ASA Will Oppose Thailand's FTA

Published online: May 11, 2004 ASA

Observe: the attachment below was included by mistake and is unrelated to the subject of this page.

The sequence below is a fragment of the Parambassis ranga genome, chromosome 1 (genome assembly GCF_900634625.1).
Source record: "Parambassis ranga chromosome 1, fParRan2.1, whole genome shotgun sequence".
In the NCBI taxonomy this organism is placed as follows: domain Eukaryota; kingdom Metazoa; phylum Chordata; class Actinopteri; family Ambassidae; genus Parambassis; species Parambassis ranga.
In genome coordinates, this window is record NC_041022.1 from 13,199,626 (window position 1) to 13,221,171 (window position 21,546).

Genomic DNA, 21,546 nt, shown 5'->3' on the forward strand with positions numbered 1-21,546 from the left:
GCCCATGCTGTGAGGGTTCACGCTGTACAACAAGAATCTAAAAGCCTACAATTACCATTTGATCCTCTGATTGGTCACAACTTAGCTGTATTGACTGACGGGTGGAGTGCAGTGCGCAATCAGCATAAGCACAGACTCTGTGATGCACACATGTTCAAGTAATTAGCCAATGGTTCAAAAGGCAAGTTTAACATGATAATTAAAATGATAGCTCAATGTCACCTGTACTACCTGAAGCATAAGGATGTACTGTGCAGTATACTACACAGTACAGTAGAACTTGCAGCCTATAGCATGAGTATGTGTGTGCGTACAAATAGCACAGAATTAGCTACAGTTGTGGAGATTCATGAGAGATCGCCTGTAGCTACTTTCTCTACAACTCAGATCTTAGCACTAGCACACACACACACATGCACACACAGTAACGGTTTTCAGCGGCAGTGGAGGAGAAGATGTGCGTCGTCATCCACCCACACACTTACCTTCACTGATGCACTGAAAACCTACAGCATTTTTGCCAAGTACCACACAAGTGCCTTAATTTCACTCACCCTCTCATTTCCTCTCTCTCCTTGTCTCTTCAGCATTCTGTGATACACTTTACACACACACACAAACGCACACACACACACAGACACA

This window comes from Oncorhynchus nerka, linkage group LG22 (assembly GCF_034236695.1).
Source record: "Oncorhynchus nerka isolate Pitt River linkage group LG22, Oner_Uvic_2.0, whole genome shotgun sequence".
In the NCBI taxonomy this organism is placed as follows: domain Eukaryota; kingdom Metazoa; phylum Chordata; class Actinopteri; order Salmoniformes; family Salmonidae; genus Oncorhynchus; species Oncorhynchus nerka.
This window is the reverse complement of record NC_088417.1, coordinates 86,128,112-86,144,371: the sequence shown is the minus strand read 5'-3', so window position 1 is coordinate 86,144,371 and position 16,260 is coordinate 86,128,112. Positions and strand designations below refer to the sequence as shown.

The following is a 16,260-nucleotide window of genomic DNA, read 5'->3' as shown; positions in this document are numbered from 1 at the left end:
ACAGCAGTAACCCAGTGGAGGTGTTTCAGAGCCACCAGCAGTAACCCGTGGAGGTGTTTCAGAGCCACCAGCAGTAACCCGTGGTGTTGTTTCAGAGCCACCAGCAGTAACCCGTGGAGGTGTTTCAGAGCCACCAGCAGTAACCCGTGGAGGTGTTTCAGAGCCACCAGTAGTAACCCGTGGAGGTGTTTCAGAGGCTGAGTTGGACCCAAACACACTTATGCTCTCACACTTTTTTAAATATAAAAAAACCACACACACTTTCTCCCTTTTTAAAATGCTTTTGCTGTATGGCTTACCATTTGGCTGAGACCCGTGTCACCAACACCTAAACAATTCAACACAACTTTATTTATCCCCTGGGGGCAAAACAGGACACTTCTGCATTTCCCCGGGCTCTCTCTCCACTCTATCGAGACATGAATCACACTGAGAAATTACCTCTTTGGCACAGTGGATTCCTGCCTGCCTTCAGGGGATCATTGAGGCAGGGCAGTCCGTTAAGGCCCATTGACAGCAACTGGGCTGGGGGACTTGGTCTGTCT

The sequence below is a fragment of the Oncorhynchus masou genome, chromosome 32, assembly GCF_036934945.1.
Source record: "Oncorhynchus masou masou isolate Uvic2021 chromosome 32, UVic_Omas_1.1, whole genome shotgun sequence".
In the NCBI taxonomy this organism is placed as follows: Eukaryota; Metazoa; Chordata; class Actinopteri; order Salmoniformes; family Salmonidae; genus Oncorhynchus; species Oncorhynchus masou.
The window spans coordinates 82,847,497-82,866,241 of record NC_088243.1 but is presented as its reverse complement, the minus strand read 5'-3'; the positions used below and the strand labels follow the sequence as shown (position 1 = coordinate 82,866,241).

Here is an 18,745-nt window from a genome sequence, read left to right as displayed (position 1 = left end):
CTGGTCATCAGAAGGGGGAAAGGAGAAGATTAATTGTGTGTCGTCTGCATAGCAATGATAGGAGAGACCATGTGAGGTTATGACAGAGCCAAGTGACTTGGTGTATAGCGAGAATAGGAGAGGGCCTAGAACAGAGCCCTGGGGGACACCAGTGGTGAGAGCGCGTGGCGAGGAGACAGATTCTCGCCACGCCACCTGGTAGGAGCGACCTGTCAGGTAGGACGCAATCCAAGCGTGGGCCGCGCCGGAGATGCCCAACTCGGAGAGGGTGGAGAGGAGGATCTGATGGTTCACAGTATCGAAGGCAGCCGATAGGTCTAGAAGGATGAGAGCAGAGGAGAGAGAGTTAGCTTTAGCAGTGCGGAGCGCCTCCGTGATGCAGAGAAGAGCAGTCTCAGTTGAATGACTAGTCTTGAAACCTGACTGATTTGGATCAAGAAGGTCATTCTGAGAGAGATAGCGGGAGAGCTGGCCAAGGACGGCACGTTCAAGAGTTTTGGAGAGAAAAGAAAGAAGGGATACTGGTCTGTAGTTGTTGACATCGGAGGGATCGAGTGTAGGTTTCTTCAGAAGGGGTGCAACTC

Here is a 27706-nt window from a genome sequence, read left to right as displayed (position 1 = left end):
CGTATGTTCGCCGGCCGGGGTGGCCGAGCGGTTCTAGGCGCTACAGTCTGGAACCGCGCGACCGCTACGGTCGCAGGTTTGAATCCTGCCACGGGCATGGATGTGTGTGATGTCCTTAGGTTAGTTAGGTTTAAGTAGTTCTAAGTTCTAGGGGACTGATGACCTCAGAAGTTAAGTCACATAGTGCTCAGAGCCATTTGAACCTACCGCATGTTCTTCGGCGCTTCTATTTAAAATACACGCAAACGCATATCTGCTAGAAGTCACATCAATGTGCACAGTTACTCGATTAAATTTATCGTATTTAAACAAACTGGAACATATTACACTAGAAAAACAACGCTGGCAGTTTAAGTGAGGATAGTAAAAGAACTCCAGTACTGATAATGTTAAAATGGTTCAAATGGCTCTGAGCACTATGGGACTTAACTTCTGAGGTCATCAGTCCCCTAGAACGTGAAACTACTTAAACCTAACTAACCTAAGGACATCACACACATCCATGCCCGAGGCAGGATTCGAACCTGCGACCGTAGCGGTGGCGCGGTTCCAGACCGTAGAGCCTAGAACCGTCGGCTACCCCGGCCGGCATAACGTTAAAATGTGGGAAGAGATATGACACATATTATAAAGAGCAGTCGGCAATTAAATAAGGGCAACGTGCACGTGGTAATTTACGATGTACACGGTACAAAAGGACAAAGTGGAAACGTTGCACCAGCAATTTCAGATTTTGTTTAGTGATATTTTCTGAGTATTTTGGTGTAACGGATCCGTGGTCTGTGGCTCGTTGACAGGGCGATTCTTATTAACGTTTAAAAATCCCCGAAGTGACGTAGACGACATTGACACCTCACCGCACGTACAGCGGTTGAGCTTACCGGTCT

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An American Sugar Alliance representative told the U.S. International Trade Commission May 4 during hearings on a free-trade agreement with Thailand that the domestic sugar industry will oppose the agreement adamantly if sugar market access concessions are included. Jack Roney, director of Economics and Policy Analysis for the ASA, noted to commissioners that ASA had testified just last week on its opposition to CAFTA, the proposed Central American Free Trade Agreement. He said CAFTA, and subsequent FTAs would badly oversupply the domestic sugar market and cause the collapse of the U.S. sugar industry. Roney said Thailand is one of the 22 other sugar-exporting countries with which the U.S. is negotiating FTAs. Together these countries export more than 21 million tons of sugar annually, more than twice the amount of sugar the U.S. consumes each year. He said Thailand is the world's third largest sugar exporting country overall, behind only Brazil and the EU. Thailand produces more than twice as much sugar as the CAFTA countries combined, and exports two-and-a-half times more in excess of 5 million tons a year. Roney said Thailand has generated sugar surpluses with considerable government assistance. He cited several examples of Thai government policies including: providing a $250 million credit line for pre-financing the cane crop; a supplementary payments program for Thai farmers of more than $400 million last year; and the Thai government's control of domestic sugar sales through a system of mill-by-mill quota allocations. Producers receive a fixed domestic price, and the remaining production must be exported. Roney emphasized, "U.S. sugar producers are among the most efficient in the world. We have long endorsed the goal of multilateral trade liberalization through the WTO. He said the U.S. could compete with foreign sugar growers on a level playing field. "We cannot compete with foreign governments." The ASA is the national coalition of growers, processors and refiners of sugarbeets and sugarcane.